In a recent decision by the Customs, Excise, and Service Tax Appellate Tribunal (CESTAT) Bangalore, the tribunal ruled in favor of the Revenue Department, upholding the classification of ABB Limited’s static converters under Customs Tariff Heading (CTH) 8504. The appellant, ABB Limited, had initially declared the goods as “inverter unit – frequency converter” under CTH 9032 9000, claiming a concessional rate of duty. However, the department reclassified the product as ‘inverter’ under CTH 8504 4010.
The decision by CESTAT Bangalore affirms the classification of ABB Limited’s static converters under Customs Tariff Heading 8504. The tribunal emphasized the importance of considering the technical characteristics and primary function of the product for proper classification. This ruling provides clarity on the classification of similar goods and sets a precedent for future cases involving the classification of static converters.
FULL TEXT OF THE CESTAT BANGALORE ORDER
This appeal is filed against Order-in-Appeal No.90/2012 dated 30.05.2012 passed by the Commissioner of Customs (Appeals), Bangalore.
2. Briefly stated the facts of the case are that the appellant had filed Bill of Entry No.860886 dated 19.9.2008 declaring goods as inverter unit – frequency converter classifying the same under CTH 9032 9000 and claiming concessional rate of duty. The Department has reclassified the product under CTH 8504 4010 as ‘inverter’. Aggrieved by the said assessment, they filed appeal before the learned Commissioner (A), who in turn upheld the order of the adjudicating authority and rejected their appeals. Hence, the present appeals.
3. At the outset, the learned Authorised Representative for the Revenue submits that on similar issues for subsequent period, this Tribunal had already decided the appeals filed by the appellant classifying the product under CTH 8504 4010 as against claimed classification of CTH 9032 9000. Therefore, the present appeal be decided accordingly.
4. Learned advocate for the appellant does not dispute the said facts.
5. Heard both sides and perused the records. We find that the issue has already been considered by this Tribunal taking note of the various aspects on the issue and precedent. After analysing the submissions from both sides, this Bench vide Final Order No. 21151 – 21152/2023 dated 20.10.2023 has held as follows:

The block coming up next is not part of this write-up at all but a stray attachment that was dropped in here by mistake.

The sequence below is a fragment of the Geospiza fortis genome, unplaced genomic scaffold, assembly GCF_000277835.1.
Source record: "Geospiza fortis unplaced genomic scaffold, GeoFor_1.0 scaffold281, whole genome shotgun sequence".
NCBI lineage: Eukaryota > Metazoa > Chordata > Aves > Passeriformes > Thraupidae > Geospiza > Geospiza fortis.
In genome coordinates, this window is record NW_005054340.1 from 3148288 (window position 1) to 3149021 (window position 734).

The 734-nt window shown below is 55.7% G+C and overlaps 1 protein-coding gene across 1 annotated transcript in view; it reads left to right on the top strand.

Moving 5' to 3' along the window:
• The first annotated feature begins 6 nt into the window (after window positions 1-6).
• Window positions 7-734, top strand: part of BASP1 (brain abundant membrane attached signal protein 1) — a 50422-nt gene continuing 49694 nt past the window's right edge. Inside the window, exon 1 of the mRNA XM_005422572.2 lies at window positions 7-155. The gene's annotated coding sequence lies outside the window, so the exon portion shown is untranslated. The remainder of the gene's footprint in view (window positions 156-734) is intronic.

“21. The reliance placed on by the learned counsel on note 1(m) of Section XVI which states this Section does not cover articles of Chapter 90 is totally misplaced as seen from the chapter notes and the explanatory notes supra. The learned counsel has also relied on the explanatory notes where it states “automatic voltage regulators are classified in heading 90.32, conveniently ignoring the HSN explanatory notes under Chapter 8504”. As discussed above, the items imported are not automotive regulators but frequency inverters and going by the Technical Literature provided by the appellant, they are rightly classifiable under Chapter 85.04. The reliance placed on Kone elevators by the appellant does not support the case of the appellant in as much as the product there was being classified under 8504 based on the expert opinions which was not rebutted by the revenue.
22. The learned Authorised Representative has rightly relied on the decision of the Tribunal in the case of Larsen & Toubro Ltd. V. Commissioner of Central Excise Mumbai 2005 (189) ELT 439 (Tri-Mumbai) wherein the similar products under dispute, the Tribunal upheld the classification under 8504 as against the classification under 8537 as claimed by the Revenue. The facts of the case are that the static converters manufactured by the appellant where the primary function of the subject goods was to convert electrical energy in order to adopt it for further use namely direct current – alternating current – direct current or alternating current – alternating current. The subject goods technically known as ‘frequency inventors, convertors for speed control of D.C. Motors, Chopper Controllers, A.C. Regulators’. The dispute involved in the present case relates to the classification of the said “static convertors” manufactured by the appellants. The appellants claimed the classification of the said products under Chapter subheading 85.04 of the Tariff Act and cleared the products at appropriate rate of duty accordingly. By the order impugned in this appeal, the Commissioner (A) classified the said products as “‘Panels” under Chapter Heading 85.37 of the Tariff Act. But based on the primary function of the product, the Tribunal found classification under 8504 to be appropriate.